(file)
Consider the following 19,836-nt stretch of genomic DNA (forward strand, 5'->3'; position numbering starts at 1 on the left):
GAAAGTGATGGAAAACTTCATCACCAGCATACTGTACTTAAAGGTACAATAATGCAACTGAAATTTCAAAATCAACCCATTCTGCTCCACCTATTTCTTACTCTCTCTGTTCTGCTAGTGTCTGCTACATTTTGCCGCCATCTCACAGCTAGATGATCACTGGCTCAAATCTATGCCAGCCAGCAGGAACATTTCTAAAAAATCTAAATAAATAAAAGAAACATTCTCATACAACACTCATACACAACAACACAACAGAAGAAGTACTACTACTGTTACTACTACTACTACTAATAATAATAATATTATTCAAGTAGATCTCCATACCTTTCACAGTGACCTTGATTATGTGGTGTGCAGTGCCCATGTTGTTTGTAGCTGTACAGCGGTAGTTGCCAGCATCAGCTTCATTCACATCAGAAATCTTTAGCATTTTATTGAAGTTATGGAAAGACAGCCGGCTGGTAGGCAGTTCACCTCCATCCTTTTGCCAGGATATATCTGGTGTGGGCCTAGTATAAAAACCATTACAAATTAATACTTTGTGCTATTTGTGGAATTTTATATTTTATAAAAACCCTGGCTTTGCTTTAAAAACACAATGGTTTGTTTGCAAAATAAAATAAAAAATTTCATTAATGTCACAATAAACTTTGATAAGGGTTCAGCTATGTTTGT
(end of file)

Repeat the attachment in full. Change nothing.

Consider the following 19,836-nt stretch of genomic DNA (forward strand, 5'->3'; position numbering starts at 1 on the left):
GAAAGTGATGGAAAACTTCATCACCAGCATACTGTACTTAAAGGTACAATAATGCAACTGAAATTTCAAAATCAACCCATTCTGCTCCACCTATTTCTTACTCTCTCTGTTCTGCTAGTGTCTGCTACATTTTGCCGCCATCTCACAGCTAGATGATCACTGGCTCAAATCTATGCCAGCCAGCAGGAACATTTCTAAAAAATCTAAATAAATAAAAGAAACATTCTCATACAACACTCATACACAACAACACAACAGAAGAAGTACTACTACTGTTACTACTACTACTACTAATAATAATAATATTATTCAAGTAGATCTCCATACCTTTCACAGTGACCTTGATTATGTGGTGTGCAGTGCCCATGTTGTTTGTAGCTGTACAGCGGTAGTTGCCAGCATCAGCTTCATTCACATCAGAAATCTTTAGCATTTTATTGAAGTTATGGAAAGACAGCCGGCTGGTAGGCAGTTCACCTCCATCCTTTTGCCAGGATATATCTGGTGTGGGCCTAGTATAAAAACCATTACAAATTAATACTTTGTGCTATTTGTGGAATTTTATATTTTATAAAAACCCTGGCTTTGCTTTAAAAACACAATGGTTTGTTTGCAAAATAAAATAAAAAATTTCATTAATGTCACAATAAACTTTGATAAGGGTTCAGCTATGTTTGT